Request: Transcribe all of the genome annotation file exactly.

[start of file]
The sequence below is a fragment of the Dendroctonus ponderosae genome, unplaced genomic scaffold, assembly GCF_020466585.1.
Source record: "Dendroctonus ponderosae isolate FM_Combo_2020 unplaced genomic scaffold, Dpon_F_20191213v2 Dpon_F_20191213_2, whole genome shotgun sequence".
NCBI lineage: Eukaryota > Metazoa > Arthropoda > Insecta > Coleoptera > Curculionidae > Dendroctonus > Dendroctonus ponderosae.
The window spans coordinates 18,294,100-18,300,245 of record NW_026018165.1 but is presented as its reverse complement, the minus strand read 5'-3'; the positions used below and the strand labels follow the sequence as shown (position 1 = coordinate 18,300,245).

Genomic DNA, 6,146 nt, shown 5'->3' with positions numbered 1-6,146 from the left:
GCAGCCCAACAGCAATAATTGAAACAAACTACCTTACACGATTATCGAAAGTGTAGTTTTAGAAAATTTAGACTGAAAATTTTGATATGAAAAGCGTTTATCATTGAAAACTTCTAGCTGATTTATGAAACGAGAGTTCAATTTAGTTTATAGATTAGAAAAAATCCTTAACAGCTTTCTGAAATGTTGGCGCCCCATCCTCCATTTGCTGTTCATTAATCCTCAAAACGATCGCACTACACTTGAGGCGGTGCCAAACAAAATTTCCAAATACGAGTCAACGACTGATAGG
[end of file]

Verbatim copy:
The sequence below is a fragment of the Dendroctonus ponderosae genome, unplaced genomic scaffold, assembly GCF_020466585.1.
Source record: "Dendroctonus ponderosae isolate FM_Combo_2020 unplaced genomic scaffold, Dpon_F_20191213v2 Dpon_F_20191213_2, whole genome shotgun sequence".
NCBI lineage: Eukaryota > Metazoa > Arthropoda > Insecta > Coleoptera > Curculionidae > Dendroctonus > Dendroctonus ponderosae.
The window spans coordinates 18,294,100-18,300,245 of record NW_026018165.1 but is presented as its reverse complement, the minus strand read 5'-3'; the positions used below and the strand labels follow the sequence as shown (position 1 = coordinate 18,300,245).

Genomic DNA, 6,146 nt, shown 5'->3' with positions numbered 1-6,146 from the left:
GCAGCCCAACAGCAATAATTGAAACAAACTACCTTACACGATTATCGAAAGTGTAGTTTTAGAAAATTTAGACTGAAAATTTTGATATGAAAAGCGTTTATCATTGAAAACTTCTAGCTGATTTATGAAACGAGAGTTCAATTTAGTTTATAGATTAGAAAAAATCCTTAACAGCTTTCTGAAATGTTGGCGCCCCATCCTCCATTTGCTGTTCATTAATCCTCAAAACGATCGCACTACACTTGAGGCGGTGCCAAACAAAATTTCCAAATACGAGTCAACGACTGATAGG